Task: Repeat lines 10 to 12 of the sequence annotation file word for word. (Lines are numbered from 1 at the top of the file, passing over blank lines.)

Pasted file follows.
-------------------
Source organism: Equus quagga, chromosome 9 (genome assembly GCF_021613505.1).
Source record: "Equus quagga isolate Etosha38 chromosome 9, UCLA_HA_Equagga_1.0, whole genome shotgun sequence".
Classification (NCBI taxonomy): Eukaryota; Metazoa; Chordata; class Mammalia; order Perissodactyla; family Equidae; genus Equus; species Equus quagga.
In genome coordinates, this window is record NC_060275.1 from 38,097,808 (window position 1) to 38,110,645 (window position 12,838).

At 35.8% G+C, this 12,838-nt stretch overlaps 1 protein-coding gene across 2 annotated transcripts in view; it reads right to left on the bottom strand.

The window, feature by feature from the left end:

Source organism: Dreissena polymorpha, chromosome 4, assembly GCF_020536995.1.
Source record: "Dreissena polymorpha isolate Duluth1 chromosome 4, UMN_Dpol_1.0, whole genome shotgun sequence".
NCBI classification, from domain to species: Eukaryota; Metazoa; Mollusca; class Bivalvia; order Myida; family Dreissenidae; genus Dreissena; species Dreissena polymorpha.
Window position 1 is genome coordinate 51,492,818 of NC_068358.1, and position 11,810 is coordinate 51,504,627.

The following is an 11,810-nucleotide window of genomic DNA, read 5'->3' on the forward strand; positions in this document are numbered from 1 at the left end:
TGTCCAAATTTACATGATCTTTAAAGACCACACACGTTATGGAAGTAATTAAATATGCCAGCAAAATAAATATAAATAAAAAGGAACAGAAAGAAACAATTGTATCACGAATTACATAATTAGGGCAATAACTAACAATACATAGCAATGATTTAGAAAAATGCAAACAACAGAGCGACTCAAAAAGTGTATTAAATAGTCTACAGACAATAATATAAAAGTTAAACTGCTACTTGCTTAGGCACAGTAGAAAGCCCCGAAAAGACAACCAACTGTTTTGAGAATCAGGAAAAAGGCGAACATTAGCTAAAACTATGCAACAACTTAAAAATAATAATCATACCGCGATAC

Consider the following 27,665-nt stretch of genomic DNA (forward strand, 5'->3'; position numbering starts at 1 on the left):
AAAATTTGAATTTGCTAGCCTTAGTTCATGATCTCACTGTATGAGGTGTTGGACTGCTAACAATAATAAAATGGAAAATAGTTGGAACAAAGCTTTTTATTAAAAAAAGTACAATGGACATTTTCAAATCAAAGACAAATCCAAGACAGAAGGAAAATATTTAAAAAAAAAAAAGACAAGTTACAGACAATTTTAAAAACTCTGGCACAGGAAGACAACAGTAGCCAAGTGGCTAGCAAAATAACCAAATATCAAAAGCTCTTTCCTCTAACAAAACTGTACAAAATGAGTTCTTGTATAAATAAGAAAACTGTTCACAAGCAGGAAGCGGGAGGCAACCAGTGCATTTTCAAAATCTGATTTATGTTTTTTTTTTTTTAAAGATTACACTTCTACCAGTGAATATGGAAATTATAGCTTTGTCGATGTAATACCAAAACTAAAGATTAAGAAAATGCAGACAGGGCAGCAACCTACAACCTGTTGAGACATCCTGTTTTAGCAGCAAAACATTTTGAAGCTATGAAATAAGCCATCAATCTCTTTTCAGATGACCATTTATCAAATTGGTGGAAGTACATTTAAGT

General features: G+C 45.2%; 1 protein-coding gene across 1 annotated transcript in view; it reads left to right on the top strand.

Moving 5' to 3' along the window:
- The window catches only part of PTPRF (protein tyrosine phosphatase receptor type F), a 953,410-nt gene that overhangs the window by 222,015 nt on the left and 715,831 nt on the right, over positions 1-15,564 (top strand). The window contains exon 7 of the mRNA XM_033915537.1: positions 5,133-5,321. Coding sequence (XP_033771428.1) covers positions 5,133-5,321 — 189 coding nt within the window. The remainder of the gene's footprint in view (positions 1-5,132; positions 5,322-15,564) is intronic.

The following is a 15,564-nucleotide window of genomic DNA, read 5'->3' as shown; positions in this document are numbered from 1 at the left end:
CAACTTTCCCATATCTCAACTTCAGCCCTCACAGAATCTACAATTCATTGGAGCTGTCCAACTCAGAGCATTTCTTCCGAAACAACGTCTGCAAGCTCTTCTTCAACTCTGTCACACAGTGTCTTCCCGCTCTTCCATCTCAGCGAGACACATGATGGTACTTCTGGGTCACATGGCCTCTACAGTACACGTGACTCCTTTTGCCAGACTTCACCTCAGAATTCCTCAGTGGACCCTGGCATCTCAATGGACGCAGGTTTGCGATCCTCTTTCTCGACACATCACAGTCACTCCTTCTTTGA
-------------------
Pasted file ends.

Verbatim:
Window position 1 is genome coordinate 51,492,818 of NC_068358.1, and position 11,810 is coordinate 51,504,627.

The following is an 11,810-nucleotide window of genomic DNA, read 5'->3' on the forward strand; positions in this document are numbered from 1 at the left end:
TGTCCAAATTTACATGATCTTTAAAGACCACACACGTTATGGAAGTAATTAAATATGCCAGCAAAATAAATATAAATAAAAAGGAACAGAAAGAAACAATTGTATCACGAATTACATAATTAGGGCAATAACTAACAATACATAGCAATGATTTAGAAAAATGCAAACAACAGAGCGACTCAAAAAGTGTATTAAATAGTCTACAGACAATAATATAAAAGTTAAACTGCTACTTGCTTAGGCACAGTAGAAAGCCCCGAAAAGACAACCAACTGTTTTGAGAATCAGGAAAAAGGCGAACATTAGCTAAAACTATGCAACAACTTAAAAATAATAATCATACCGCGATAC